IEEE Engineering Your World Competition â'' Kicking off on Engineering the Future Day, this contest, open to everyone, invites individuals to submit videos of how they use science, engineering or technology to make their living spaces (i.e. â'' dorm, apartment, car, work area, etc.) more livable, fun and convenient. A panel of judges will select the top five entries which will compete in online voting competitions. Details will be posted today on the IEEE 125th Anniversary Web site.

Checking in on Dream Jobber David Downey at the 2009 Kansas City Corporate Challenge

djobdav01.jpgRemember David Downey, featured in IEEE Spectrumâ''s February 2008 Dream Jobs Special Report? Downey, an EE working on fitness equipment for Garmin International in Kansas City, KS, also organizes that companyâ''s team for the annual Kansas City Corporate Challenge going on right now (and in its thirtieth year). Entrants compete in a vast variety of sportsâ''those you might expect, like basketball, soccer, football, swimming, and trackâ''as well as those you might not expect, like darts, bowling, fishing, and tug-of-war.

Downey reports that the Garmin team is doing well this year, in second place in its division at the end of the first full week of competition. He personally is competing in the bike race and the triathalon; the triathalon fitting neatly in with the final testing of his latest product for Garmin, the Forerunner 310XT, a GPS watch designed for triathletes, designed to track distance, pace, and heart rate, in and out of the water; it also tracks the transition time between events. It will go on the market 8 June.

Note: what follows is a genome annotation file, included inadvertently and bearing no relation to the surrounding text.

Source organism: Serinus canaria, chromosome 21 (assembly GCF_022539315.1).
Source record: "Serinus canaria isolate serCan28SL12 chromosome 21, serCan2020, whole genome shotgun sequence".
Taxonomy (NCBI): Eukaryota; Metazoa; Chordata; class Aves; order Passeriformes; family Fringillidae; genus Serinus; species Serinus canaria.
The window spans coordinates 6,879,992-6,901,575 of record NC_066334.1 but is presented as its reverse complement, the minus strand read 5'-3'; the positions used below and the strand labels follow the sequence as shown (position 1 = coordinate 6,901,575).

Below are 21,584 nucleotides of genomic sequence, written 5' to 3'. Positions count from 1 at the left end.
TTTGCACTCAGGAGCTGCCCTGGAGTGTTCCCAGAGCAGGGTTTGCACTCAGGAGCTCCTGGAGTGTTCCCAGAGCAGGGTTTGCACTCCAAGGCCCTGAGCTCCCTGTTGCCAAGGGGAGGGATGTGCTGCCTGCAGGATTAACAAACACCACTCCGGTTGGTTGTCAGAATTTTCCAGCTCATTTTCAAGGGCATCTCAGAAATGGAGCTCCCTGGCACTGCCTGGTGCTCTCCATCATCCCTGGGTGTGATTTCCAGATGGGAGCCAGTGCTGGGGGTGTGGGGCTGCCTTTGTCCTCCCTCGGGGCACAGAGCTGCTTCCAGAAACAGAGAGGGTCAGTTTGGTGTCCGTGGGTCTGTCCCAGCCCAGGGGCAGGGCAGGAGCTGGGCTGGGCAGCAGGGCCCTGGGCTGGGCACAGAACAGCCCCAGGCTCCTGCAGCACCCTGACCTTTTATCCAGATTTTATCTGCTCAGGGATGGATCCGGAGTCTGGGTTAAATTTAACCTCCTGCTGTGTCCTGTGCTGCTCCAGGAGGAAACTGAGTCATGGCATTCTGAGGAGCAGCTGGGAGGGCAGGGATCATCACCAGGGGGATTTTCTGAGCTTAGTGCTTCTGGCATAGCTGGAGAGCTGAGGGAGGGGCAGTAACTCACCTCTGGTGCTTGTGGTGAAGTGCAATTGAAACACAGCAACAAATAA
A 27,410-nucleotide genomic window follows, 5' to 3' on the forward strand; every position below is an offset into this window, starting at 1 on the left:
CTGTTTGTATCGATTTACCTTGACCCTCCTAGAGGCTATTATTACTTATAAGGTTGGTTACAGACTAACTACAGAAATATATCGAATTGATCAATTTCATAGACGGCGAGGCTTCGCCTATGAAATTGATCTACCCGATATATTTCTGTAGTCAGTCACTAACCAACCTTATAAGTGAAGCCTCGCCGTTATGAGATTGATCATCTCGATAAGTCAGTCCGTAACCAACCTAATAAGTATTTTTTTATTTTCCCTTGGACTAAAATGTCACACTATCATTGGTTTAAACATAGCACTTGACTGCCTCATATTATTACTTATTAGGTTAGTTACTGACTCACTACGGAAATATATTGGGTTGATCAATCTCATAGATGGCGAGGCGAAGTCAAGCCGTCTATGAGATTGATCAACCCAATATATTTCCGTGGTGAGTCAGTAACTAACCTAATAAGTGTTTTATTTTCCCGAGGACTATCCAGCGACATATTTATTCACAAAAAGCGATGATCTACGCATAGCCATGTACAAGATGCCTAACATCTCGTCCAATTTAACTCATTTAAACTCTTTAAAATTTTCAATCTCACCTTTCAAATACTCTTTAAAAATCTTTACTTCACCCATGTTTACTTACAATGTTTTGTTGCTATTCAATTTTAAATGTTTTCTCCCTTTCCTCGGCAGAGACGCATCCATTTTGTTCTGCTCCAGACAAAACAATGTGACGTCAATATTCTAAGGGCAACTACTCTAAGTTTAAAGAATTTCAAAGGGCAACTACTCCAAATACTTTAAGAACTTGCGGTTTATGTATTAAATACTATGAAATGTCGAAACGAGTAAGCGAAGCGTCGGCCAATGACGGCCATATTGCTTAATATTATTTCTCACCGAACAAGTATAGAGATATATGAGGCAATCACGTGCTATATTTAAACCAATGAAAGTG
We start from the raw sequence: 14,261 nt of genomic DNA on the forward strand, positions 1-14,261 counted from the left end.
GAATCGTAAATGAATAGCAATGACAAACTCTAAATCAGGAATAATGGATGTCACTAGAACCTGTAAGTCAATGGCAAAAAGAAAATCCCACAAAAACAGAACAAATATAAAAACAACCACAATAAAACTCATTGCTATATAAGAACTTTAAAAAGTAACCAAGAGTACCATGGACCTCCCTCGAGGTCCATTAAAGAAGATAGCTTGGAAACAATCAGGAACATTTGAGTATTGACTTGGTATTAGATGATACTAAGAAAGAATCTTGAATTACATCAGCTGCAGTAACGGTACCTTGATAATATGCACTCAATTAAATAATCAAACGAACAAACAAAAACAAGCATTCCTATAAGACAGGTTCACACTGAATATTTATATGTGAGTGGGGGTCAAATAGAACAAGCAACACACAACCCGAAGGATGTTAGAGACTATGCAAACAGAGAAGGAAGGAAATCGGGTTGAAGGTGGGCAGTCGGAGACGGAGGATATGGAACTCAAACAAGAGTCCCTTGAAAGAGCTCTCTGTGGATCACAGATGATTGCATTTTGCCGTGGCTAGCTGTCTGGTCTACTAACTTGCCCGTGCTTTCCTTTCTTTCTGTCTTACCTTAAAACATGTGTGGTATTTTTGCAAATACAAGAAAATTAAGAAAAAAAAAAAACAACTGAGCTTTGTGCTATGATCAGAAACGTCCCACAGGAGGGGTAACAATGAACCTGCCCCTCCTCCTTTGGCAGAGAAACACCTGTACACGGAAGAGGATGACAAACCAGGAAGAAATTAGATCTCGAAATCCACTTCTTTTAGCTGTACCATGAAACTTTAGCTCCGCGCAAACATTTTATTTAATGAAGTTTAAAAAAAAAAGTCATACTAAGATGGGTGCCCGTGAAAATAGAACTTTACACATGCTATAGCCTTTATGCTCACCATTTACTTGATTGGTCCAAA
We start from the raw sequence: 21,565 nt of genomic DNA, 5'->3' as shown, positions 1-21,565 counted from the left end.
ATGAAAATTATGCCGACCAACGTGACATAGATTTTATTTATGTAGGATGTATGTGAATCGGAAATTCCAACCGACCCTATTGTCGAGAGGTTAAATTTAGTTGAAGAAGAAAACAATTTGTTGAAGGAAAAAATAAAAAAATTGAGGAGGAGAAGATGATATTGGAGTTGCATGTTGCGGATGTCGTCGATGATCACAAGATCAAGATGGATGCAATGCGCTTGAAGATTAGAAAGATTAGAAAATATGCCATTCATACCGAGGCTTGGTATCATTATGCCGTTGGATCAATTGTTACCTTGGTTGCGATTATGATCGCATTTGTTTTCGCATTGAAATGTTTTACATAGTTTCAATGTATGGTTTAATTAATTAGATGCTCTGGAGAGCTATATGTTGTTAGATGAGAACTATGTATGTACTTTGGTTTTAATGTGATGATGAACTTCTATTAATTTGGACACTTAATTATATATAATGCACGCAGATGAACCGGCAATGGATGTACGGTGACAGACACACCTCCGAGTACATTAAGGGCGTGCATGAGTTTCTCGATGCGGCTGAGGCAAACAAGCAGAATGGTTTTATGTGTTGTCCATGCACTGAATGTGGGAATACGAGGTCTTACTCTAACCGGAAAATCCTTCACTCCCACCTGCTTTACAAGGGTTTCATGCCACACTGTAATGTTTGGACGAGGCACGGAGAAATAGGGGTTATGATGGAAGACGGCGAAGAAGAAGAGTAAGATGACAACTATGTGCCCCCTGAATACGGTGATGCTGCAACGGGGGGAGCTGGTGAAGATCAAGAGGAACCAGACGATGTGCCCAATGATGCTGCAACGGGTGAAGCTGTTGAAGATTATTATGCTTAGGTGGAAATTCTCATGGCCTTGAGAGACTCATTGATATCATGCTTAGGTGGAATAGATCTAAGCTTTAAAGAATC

Nanotechnology Detractors Grumble over Lack of Public Concern

Sometimes it can be just so frustrating when trying to stir up public hysteria and all you get is a shoulder shrug. So goes the lament in this article, entitled â''Fearing the Invisibleâ''Selling Nanotechnology Hazardsâ'' at the Safety at Work blog.

It seems like all the effort to link nanotechnology to asbestos has just not got the public demanding a total moratorium on nanotechnology as some NGOs have proposed.

This lack of response could be that the main evidence that finds a similarity in the behavior between asbestos and some nanoparticles (namely, multi-walled nanotubes (MWNTs)) rests upon research of Ken Donaldson at Edinburg University, which did not really address the issues of dose and exposure.

No, the author of the article is probably right, it has little to do with the science, but rather how effective the sell has been on the connection. At least one of the problems, according to the author, is that itâ''s hard to get people afraid of the invisible. Not sure I am buying that one since the unknown of anything thatâ''s invisible (say, for example, the swine flu virus) does a pretty good job of freaking people out beyond all reason.

The article comes a little closer to the mark when it points out that unlike asbestos, which had visible products such as roofing or insulation materials, nanotechnology may be contained in products but people canâ''t â''seeâ'' the nanotechnology.

Thatâ''s not quite right either, Iâ''m afraid.

I think one possibility not discussed in the article for the causes of the â''Who cares?â'' attitude could be that the idea of over 500 consumer products that use nanomaterials just doesnâ''t stir up a lot of public concern.

Another possibility may be that while ignorance can be fantastic accelerant for fueling public hysteria, it seems in the case of nanotechnology to be mated to such complete apathy to try and learn anything about the subject that it never seems to ignite.

Or a third option might be that the prospects of better treatments to disease like cancer, or improving alternative energy sources like photovoltaics may be a bit of better tradeoff than better pipe insulation and roofing shingles we got from asbestos.

You know, the public may be on to something.

Space Shuttle Heads for Orbiting Telescope One Last Time

The shuttle Atlantis blasted off today on the final scheduled mission to service the Hubble Space Telescope.

The US $900 million mission, designated STS-125, will rendezvous with the orbiting observatory Wednesday and begin performing a series of procedures in space intended to upgrade the Hubble with sophisticated new equipment that should extend its functionality for years.